Loss of Income Insurance - Sounds a lot like unemployment insurance, but you would be wrong, our friends. Loss of income insurance is insurance that covers the loss of income after a disaster. Why, pray tell, is a disaster? A flood is a good example. However, in order to claim your covered losses, you must be a champ when it comes to records, profit and loss statements, and tax forms.

IMG_7859

Flickr Image, https://flic.kr/p/7ebqCe

Fire Insurance - This isn’t as unnecessary as you may think. Insurance industry statistics estimate that 1 in 100 restaurants suffer a fire in any given year. There are the obvious cooking accidents, but heating problems might also be an issue. Cooking with fire may be the most important factor in the success of your business, but it could also be a double edged sword. Protection is a way of acknowledging this.

There are a lot of needs for a restaurant that you may not have been aware of until you found yourself as a bona fide owner. A phenomenal chef and loyal customers are essential to the success of your restaurant, but insurance keeps you from risking everything. It is the difference between of peace of mind and barely peaceful.

Your turn: What is the type of insurance for your restaurant that made you breathe a sigh of relief more than any other?

Posted in Chef Works Blog | Leave a comment

How to Make the Best Chicken Parmesan

I grew up in the South, and something that was always at my churches dinner parties was chicken parmesan. Several women had to help with that dish, because everyone wanted some.

My grandmother was one of those women and we were spoiled with the best chicken Parmesan long after we switched churches. It is a perfect dish for a sunday night meal with the family. We like to serve it over some fresh pasta, and have either breadsticks or garlic bread on the side.

Between the cheese, chicken, and tomato sauce, the flavor is perfectly balanced.

For this recipe, you have to marinate the chicken in buttermilk and spices. This results in tender, moist, and flavorful chicken. So the extra steps and time are definitely worth it!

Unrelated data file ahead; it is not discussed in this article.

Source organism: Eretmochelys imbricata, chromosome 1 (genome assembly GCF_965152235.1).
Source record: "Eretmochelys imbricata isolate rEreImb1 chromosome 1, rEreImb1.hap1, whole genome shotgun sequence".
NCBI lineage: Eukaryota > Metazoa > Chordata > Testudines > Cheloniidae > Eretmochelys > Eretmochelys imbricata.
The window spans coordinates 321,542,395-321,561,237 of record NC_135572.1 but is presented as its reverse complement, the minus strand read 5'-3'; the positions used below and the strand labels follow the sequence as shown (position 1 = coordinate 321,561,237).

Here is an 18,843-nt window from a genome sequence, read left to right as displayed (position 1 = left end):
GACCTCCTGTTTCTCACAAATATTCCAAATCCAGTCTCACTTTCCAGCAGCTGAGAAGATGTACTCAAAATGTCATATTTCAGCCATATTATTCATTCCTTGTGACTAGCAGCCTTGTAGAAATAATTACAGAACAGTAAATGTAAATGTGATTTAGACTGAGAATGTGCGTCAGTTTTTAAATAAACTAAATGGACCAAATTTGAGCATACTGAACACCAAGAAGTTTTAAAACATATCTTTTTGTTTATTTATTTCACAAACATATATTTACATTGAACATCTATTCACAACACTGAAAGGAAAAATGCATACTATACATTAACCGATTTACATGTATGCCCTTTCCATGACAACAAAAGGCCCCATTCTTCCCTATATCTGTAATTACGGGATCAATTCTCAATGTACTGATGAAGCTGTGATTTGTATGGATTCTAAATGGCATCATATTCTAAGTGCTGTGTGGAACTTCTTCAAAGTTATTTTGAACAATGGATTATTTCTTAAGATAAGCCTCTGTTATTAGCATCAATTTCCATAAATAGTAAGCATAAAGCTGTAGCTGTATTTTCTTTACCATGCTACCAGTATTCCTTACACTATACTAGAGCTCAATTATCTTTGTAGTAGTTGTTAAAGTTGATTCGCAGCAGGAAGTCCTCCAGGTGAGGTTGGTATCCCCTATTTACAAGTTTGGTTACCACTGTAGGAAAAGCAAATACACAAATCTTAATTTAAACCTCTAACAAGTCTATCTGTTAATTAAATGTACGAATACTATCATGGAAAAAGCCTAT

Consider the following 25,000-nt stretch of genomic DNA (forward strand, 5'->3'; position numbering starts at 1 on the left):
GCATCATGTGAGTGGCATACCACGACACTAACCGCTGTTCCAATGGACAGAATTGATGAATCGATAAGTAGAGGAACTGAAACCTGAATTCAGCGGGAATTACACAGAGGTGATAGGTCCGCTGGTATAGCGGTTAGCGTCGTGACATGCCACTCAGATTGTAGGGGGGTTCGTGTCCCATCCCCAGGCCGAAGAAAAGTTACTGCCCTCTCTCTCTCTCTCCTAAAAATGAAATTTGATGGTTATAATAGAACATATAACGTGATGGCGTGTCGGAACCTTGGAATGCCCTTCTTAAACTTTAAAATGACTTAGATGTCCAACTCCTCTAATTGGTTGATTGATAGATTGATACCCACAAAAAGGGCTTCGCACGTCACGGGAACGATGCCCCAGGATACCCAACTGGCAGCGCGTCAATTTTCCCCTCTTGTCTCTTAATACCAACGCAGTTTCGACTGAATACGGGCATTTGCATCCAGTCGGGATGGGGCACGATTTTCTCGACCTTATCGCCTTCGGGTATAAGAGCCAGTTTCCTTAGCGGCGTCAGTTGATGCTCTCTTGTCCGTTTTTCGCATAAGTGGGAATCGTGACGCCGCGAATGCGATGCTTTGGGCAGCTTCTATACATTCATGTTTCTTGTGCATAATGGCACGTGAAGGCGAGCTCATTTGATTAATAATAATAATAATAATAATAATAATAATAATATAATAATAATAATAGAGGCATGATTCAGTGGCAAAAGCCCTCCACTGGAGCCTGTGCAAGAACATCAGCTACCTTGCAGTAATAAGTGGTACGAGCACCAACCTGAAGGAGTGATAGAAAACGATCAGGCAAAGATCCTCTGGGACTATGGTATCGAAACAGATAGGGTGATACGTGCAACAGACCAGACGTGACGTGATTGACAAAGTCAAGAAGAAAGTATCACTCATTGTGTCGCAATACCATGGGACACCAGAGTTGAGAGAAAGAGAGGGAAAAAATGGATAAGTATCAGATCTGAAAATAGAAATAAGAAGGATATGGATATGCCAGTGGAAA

For the sauce, you can either make it homemade, or purchase your favorite spaghetti sauce from the grocery store. If you do make it at home, I recommend trying to keep it simple, instead of adding lots of meat or vegetables to it.

I do however highly suggest getting a block of Parmesan, and avoiding the powdered, or pre-shredded versions.

Also, when choosing your chicken breasts try to find the freshest packages to ensure quality of flavor.

image04

This recipe makes the best chicken Parmesan, and it is very simple to make!

image13

Start with 3 chicken breast halves, 1 ¾ cup of milk, salt, pepper, and garlic powder.

image08

Slice the chicken in half horizontally, resulting in 6 thinner chicken breast pieces. Individually, place the halves in a ziplock bag and pound with a meat pounder.

The bottom of a skillet or mug will work as well.

image00

In a large bowl, toss together 1 ½ cups of the buttermilk, the chicken, and the spices.

You are then going to put the contents of the bowl into a ziplock bag. Place the bag into a bowl (just to be sure it won’t spill everywhere), and refrigerate for 4 hours (or overnight).

image09

Meanwhile, dry the bread by dividing into 1 or 2 inch slices and leaving on the counter. If you are pressed for time you could also bake the bread slices at 200 degrees F flipping every 10 minutes until its dry. You are not going for toast, so don’t let it go too long.